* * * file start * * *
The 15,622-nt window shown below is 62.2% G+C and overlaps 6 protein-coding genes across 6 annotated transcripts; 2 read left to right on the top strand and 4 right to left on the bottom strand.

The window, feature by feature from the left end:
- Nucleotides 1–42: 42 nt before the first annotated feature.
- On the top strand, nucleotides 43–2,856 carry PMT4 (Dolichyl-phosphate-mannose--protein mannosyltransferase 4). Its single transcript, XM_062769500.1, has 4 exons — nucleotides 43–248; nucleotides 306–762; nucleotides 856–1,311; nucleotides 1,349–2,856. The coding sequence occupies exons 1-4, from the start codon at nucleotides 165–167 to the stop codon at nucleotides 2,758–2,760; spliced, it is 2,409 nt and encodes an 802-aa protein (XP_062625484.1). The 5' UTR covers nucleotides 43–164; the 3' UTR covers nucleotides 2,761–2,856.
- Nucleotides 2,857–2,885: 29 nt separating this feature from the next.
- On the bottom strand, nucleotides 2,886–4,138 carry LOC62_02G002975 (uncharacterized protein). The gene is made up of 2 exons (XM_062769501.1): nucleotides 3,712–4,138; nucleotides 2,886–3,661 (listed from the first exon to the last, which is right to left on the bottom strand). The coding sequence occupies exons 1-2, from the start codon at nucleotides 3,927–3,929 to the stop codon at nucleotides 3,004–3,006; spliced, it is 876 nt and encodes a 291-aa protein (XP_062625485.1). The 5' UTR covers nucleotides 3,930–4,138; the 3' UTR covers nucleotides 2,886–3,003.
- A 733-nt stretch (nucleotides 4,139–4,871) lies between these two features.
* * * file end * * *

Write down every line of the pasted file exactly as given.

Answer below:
The 15,622-nt window shown below is 62.2% G+C and overlaps 6 protein-coding genes across 6 annotated transcripts; 2 read left to right on the top strand and 4 right to left on the bottom strand.

The window, feature by feature from the left end:
- Nucleotides 1–42: 42 nt before the first annotated feature.
- On the top strand, nucleotides 43–2,856 carry PMT4 (Dolichyl-phosphate-mannose--protein mannosyltransferase 4). Its single transcript, XM_062769500.1, has 4 exons — nucleotides 43–248; nucleotides 306–762; nucleotides 856–1,311; nucleotides 1,349–2,856. The coding sequence occupies exons 1-4, from the start codon at nucleotides 165–167 to the stop codon at nucleotides 2,758–2,760; spliced, it is 2,409 nt and encodes an 802-aa protein (XP_062625484.1). The 5' UTR covers nucleotides 43–164; the 3' UTR covers nucleotides 2,761–2,856.
- Nucleotides 2,857–2,885: 29 nt separating this feature from the next.
- On the bottom strand, nucleotides 2,886–4,138 carry LOC62_02G002975 (uncharacterized protein). The gene is made up of 2 exons (XM_062769501.1): nucleotides 3,712–4,138; nucleotides 2,886–3,661 (listed from the first exon to the last, which is right to left on the bottom strand). The coding sequence occupies exons 1-2, from the start codon at nucleotides 3,927–3,929 to the stop codon at nucleotides 3,004–3,006; spliced, it is 876 nt and encodes a 291-aa protein (XP_062625485.1). The 5' UTR covers nucleotides 3,930–4,138; the 3' UTR covers nucleotides 2,886–3,003.
- A 733-nt stretch (nucleotides 4,139–4,871) lies between these two features.